Progress in BRAIN Initiative Research

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President Barack Obama fist-bumps the robotic arm of Nathan Copeland during a tour at the White House Frontiers Conference at the University of Pittsburgh, Oct. 13, 2016. (Official White House Photo by Pete Souza)

In the less than three years since the Brain Research through Advancing Innovative Neurotechnologies (BRAIN) Initiative was announced, researchers have made measurable progress towards creating new tools and sharpening existing ones to study the brain. Though its goals are long-term, in a few cases this progress already has shown promise in helping people.

These tools “allow us to do things that, in the past, were unimaginable,” said Nora Volkow of the National Institute of Drug Abuse during the third annual BRAIN Initiative investigators meeting, held in Bethesda, Md., this week. For example, imaging tech such as fMRI and PET have enabled us to make maps of brain activity and create a brain atlas of the concentration of serotonin transporters and receptors. But to reach goals as ambitious as characterizing the many types of neurons and other cells in the brain—or even to get a good count of how many types there are—we need to improve both the speed and the resolution of our tools.

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Facial Cues and the Brain

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As human beings, we can tend to be a little judgmental–sometimes without even realizing it. When we first meet someone, our brains are busy processing facial features, body language, personality traits, etc., within milliseconds of just saying “hello.” So what characteristics make us assume certain things about people we just meet, and can these unconscious first impressions really change the way we perceive someone?

Expanding on this topic, neuroscientist Jon Freeman, Ph.D., spoke to a room crowded with eager listeners as the featured guest in the latest event from the Secret Science Club. As director of the Social Cognitive & Neural Sciences lab at New York University, Freeman devotes all of his research to understanding “split-second social perception”—that is, how our brains use subtle facial cues, personality traits, and emotion to instantly categorize others into social groups. With the help of brain imaging technology (fMRI), electrophysiology (EEG and ERP), and real-time behavioral techniques, Freeman is able to study activity within the brain in hopes of learning more about the phenomena of snap judgments.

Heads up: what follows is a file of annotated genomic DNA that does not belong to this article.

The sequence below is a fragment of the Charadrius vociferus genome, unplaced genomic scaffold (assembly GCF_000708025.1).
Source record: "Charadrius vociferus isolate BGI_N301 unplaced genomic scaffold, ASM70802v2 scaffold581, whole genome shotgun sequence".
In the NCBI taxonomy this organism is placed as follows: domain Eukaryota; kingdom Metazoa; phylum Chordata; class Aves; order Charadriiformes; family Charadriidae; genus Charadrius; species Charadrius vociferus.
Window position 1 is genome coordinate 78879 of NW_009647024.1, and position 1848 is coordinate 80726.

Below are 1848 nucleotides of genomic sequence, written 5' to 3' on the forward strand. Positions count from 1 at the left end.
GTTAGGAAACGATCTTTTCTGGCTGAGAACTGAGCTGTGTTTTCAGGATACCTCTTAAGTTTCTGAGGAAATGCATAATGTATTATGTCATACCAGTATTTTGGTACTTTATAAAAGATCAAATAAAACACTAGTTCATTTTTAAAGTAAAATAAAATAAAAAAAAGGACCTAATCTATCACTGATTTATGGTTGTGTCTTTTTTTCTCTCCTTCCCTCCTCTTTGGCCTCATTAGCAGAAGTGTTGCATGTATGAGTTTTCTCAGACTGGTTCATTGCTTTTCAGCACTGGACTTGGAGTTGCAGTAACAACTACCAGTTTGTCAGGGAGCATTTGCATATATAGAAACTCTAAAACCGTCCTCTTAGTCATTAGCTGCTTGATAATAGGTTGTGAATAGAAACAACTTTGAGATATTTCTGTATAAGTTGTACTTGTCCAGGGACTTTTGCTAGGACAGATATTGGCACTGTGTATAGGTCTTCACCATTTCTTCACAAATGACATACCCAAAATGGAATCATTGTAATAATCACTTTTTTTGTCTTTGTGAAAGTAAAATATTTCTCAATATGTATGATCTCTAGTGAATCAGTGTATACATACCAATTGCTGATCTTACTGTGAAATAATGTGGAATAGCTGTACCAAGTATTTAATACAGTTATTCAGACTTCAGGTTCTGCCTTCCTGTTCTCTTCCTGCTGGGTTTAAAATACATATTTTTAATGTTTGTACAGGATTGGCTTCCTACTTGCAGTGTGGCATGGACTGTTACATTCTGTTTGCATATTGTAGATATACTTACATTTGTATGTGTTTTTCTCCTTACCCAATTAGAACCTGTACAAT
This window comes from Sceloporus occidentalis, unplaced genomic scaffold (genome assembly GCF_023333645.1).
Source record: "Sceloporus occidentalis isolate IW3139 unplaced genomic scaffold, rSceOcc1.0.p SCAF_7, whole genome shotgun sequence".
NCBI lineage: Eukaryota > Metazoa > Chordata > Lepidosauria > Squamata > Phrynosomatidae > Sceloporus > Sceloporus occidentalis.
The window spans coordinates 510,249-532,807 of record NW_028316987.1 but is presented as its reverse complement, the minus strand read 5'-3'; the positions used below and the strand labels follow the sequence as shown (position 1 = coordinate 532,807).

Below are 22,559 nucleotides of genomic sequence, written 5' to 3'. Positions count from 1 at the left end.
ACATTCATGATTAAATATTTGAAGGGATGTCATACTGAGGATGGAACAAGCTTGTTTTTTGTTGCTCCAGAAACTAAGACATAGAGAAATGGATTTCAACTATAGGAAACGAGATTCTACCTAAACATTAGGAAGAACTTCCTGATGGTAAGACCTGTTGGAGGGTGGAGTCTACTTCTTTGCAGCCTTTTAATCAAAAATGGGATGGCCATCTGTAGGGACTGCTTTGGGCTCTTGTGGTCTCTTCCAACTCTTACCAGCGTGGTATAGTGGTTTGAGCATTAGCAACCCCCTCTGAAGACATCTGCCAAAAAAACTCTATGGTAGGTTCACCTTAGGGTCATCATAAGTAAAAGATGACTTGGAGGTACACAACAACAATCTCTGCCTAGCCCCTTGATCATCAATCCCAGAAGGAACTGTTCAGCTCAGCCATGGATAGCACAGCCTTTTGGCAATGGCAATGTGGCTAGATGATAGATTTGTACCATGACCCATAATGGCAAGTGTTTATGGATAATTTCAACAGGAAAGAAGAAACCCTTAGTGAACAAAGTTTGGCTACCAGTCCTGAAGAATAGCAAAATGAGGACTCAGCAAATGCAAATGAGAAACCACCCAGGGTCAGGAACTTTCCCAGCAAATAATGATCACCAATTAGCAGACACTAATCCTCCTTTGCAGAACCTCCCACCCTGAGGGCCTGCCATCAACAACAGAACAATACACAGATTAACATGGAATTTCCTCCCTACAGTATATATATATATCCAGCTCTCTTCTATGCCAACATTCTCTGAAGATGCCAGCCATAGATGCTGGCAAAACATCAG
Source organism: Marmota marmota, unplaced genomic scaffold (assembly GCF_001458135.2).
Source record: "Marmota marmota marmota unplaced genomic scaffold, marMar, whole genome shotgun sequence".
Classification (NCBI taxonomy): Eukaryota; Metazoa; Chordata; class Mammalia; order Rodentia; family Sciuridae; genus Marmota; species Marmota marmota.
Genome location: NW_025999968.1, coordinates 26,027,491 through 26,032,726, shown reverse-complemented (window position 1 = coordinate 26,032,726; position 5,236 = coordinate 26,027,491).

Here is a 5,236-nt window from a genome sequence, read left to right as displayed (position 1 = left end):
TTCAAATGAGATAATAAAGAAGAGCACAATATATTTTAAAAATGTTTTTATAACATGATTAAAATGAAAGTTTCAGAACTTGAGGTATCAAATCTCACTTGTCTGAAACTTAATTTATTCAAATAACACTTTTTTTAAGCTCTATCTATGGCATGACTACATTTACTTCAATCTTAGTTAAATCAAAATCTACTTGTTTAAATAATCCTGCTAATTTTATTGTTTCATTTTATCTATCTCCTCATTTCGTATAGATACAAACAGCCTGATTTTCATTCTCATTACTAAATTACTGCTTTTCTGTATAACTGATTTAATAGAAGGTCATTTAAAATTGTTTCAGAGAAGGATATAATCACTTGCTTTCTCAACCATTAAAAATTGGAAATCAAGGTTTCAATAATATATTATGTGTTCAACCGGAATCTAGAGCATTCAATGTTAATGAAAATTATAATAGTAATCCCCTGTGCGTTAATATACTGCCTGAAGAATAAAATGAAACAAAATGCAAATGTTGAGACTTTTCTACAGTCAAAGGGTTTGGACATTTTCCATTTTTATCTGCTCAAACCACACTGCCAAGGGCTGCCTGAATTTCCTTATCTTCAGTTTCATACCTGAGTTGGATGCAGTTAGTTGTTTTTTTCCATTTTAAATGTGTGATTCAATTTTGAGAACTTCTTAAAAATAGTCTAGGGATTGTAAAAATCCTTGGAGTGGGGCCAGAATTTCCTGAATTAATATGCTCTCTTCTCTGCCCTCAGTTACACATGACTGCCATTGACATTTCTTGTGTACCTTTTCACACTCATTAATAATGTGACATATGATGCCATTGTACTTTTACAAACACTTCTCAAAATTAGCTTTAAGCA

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Unraveling Individual Variability in Hormonal Mood Swings

Guest post by Brenda Patoine

The stereotype of women’s “inexplicable” mood swings has long provided fodder for comics and cartoonists, but for scientists trying to understand the underlying biology, hormonal depression is no joke.

Endocrine-related affective mood disorders show up in different forms in different phases of life, from premenstrual dysphoric disorder (PMDD) during otherwise normal menstrual cycling, to post-partum depression following childbirth, to mood disruptions around and after menopause. Yet these disorders don’t affect all women, and in fact, most women do not experience them.

“How is it that some women experience a change in affective state as a result of hormones whereas a majority of women do not?” Peter Schmidt, M.D. asked in a July 8 webinar sponsored by the National Institute of Mental Health (NIMH). “That really is the million-dollar question.”

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New Cerebrum Article: Musical Creativity and the Brain

In a new Cerebrum article, Dana grantee Charles Limb, faculty member at The Johns Hopkins School of Medicine and the Peabody Conservatory of Music, and postdoctoral fellow Mónica López-González describe their research into musical creativity and the brain.

They are using brain imaging to study the neural underpinnings of spontaneous artistic creativity, from jazz riffs to freestyle rap. So far, they have found that brain areas deactivated during improvisation are also at rest during dreaming and meditation, while activated areas include those controlling language and sensorimotor skills. Even with relatively few completed studies, researchers have concluded that musical creativity cannot be tied to just one brain area or process.